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In Florida, Two Giant Trinity River Bridge Arches Are Coming To Life

Two giant arches that will eventually tower over the Trinity River are being built in Florida.

The arches are part of the new Margaret McDermott Bridge.

Tampa Steel Erecting Co.is in charge of the $40 million project. Vice President Jeffrey Ames tells The Tampa Tribune that all 80 of the company's current employees are working on the project.

The white arches will soar over new bicycle and pedestrian walkways that will run along each side of the Interstate 30 bridge. The bridge is part of an $800 million bridges overhaul in Dallas.

Tampa Steel has built bridges nationwide and the Spaceship Earth dome at Disney's Epcot. The arches were designed by Spanish architect Santiago Calatrava.

“Moving the arches to Dallas will require at least 78 separate truck trips — or one long haul for each of the 39 separate sections, multiplied by two,” the Tribune reports.

The Dallas Morning News reportsthe sections will be trucked to Dallas in August.

The Tribune reports:

The company is building twin steel arches that will rise 286 feet over the pedestrian-bike walkways, holding them up with cables in a suspension system. All told, the arches and pedestrian walkway will run about one-fifth of a mile. That means a massive amount of steel. For each of the twin arches, welders are fashioning together 39 separate sections made of half-inch or three-quarter-inch steel plates. Each arch section is 40 to 60 feet long and about 15 feet wide. Using a superstrength drill, they drill holes in the steel plates so workers can bolt together the plates. Final assembly will be done in Dallas, of course, since it would be tough to store and transport an 1,125-foot pedestrian walkway and accompanying arches. The final step in Tampa will be applying a fresh coat of white paint to give the arches a nice gleam.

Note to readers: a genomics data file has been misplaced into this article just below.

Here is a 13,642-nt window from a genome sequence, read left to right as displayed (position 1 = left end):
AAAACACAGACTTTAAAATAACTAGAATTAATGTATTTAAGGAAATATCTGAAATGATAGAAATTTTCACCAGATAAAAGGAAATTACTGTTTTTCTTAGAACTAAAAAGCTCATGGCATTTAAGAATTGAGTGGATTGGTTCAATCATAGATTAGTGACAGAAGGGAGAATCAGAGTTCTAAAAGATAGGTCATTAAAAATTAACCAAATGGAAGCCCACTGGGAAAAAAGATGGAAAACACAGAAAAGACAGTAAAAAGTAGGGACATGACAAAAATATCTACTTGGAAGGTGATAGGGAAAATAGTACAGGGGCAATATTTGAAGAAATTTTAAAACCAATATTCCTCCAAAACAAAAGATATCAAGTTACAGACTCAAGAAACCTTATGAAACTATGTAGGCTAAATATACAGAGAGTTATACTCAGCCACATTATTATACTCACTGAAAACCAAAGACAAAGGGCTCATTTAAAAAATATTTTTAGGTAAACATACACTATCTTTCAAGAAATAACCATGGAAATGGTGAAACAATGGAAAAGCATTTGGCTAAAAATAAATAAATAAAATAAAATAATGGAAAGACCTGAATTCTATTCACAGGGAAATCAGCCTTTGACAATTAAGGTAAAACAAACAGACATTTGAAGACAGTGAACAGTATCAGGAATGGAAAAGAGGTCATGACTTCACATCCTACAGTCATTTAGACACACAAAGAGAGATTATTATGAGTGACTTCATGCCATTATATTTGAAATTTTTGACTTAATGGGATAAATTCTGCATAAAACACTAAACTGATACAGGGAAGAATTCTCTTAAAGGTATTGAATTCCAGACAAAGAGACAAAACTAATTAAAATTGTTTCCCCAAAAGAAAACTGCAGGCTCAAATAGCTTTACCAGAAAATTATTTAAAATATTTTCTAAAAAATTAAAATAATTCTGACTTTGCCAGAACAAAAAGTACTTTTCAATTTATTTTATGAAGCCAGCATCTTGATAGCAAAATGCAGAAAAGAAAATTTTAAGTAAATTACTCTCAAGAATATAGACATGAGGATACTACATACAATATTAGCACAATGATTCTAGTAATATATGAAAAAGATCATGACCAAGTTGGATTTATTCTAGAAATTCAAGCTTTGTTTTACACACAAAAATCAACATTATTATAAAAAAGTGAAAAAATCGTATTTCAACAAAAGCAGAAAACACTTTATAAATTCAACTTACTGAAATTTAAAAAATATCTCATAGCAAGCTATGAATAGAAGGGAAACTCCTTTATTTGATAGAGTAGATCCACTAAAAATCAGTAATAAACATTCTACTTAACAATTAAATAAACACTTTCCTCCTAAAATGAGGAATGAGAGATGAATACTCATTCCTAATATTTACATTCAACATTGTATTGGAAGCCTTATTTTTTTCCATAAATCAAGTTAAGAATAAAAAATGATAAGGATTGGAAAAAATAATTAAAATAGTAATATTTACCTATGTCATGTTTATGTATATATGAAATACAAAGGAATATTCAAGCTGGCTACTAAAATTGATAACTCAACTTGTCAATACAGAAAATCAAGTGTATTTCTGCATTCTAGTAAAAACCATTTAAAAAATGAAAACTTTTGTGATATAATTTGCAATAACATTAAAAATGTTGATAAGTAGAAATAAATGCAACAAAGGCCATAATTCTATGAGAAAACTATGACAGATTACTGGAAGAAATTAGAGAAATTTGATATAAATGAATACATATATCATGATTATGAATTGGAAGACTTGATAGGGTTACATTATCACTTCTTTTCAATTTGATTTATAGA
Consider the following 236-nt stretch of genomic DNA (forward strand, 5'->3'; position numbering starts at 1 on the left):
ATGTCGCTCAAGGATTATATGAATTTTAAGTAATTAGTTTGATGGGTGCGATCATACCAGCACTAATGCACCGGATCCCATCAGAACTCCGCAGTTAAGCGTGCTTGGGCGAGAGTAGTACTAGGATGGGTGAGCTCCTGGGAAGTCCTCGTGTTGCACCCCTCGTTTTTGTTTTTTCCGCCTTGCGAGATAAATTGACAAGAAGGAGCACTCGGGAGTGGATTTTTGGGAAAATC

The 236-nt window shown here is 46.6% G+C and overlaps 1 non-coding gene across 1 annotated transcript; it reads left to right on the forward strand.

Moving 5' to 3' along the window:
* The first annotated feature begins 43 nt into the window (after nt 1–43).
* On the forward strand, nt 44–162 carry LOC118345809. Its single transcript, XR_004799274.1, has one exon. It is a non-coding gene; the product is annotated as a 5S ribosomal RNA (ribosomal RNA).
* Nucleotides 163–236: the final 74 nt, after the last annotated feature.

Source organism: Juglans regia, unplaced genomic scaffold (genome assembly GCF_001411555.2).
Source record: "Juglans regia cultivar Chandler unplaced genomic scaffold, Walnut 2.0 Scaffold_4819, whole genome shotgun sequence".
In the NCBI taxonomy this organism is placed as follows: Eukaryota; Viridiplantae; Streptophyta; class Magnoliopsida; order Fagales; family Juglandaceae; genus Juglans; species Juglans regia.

This report includes material from the Associated Press.

Eric Aasen is KERA’s managing editor. He helps lead the station's news department, including radio and digital reporters, producers and newscasters. He also oversees keranews.org, the station’s news website, and manages the station's digital news projects. He reports and writes stories for the website and contributes pieces to KERA radio. He's discussed breaking news live on various public radio programs, including The Takeaway, Here & Now and Texas Standard, as well as radio and TV programs in New Zealand and the United Kingdom.